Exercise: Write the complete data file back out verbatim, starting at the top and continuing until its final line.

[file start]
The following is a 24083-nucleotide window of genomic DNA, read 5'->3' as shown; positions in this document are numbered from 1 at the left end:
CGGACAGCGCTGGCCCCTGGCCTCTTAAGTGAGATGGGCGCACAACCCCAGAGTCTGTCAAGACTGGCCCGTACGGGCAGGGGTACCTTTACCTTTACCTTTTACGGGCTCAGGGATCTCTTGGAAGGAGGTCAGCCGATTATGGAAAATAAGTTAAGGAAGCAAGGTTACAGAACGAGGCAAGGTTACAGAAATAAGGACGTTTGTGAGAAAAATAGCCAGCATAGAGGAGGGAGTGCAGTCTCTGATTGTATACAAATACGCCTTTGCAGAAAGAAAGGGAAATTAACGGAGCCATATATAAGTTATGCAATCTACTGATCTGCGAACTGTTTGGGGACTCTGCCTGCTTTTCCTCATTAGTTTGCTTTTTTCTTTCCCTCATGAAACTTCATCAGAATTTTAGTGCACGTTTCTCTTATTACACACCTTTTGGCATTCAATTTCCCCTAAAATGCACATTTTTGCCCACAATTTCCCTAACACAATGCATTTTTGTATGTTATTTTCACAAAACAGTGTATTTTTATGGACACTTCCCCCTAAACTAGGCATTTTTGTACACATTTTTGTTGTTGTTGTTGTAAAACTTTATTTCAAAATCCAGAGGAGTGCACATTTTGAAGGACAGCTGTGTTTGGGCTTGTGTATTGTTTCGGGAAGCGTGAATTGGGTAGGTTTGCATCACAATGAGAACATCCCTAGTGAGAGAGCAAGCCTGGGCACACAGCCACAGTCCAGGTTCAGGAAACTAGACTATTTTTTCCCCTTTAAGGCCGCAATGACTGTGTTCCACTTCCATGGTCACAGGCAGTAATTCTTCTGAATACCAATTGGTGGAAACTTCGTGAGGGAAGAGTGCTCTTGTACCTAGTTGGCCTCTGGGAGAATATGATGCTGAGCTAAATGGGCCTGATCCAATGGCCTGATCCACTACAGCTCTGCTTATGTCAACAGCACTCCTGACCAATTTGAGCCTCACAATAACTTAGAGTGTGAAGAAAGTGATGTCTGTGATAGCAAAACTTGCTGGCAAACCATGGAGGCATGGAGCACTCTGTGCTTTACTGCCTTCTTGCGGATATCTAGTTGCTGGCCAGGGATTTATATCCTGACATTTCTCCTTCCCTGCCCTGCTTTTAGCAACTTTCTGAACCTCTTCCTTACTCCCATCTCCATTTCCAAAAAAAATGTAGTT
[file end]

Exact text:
The following is a 24083-nucleotide window of genomic DNA, read 5'->3' as shown; positions in this document are numbered from 1 at the left end:
CGGACAGCGCTGGCCCCTGGCCTCTTAAGTGAGATGGGCGCACAACCCCAGAGTCTGTCAAGACTGGCCCGTACGGGCAGGGGTACCTTTACCTTTACCTTTTACGGGCTCAGGGATCTCTTGGAAGGAGGTCAGCCGATTATGGAAAATAAGTTAAGGAAGCAAGGTTACAGAACGAGGCAAGGTTACAGAAATAAGGACGTTTGTGAGAAAAATAGCCAGCATAGAGGAGGGAGTGCAGTCTCTGATTGTATACAAATACGCCTTTGCAGAAAGAAAGGGAAATTAACGGAGCCATATATAAGTTATGCAATCTACTGATCTGCGAACTGTTTGGGGACTCTGCCTGCTTTTCCTCATTAGTTTGCTTTTTTCTTTCCCTCATGAAACTTCATCAGAATTTTAGTGCACGTTTCTCTTATTACACACCTTTTGGCATTCAATTTCCCCTAAAATGCACATTTTTGCCCACAATTTCCCTAACACAATGCATTTTTGTATGTTATTTTCACAAAACAGTGTATTTTTATGGACACTTCCCCCTAAACTAGGCATTTTTGTACACATTTTTGTTGTTGTTGTTGTAAAACTTTATTTCAAAATCCAGAGGAGTGCACATTTTGAAGGACAGCTGTGTTTGGGCTTGTGTATTGTTTCGGGAAGCGTGAATTGGGTAGGTTTGCATCACAATGAGAACATCCCTAGTGAGAGAGCAAGCCTGGGCACACAGCCACAGTCCAGGTTCAGGAAACTAGACTATTTTTTCCCCTTTAAGGCCGCAATGACTGTGTTCCACTTCCATGGTCACAGGCAGTAATTCTTCTGAATACCAATTGGTGGAAACTTCGTGAGGGAAGAGTGCTCTTGTACCTAGTTGGCCTCTGGGAGAATATGATGCTGAGCTAAATGGGCCTGATCCAATGGCCTGATCCACTACAGCTCTGCTTATGTCAACAGCACTCCTGACCAATTTGAGCCTCACAATAACTTAGAGTGTGAAGAAAGTGATGTCTGTGATAGCAAAACTTGCTGGCAAACCATGGAGGCATGGAGCACTCTGTGCTTTACTGCCTTCTTGCGGATATCTAGTTGCTGGCCAGGGATTTATATCCTGACATTTCTCCTTCCCTGCCCTGCTTTTAGCAACTTTCTGAACCTCTTCCTTACTCCCATCTCCATTTCCAAAAAAAATGTAGTT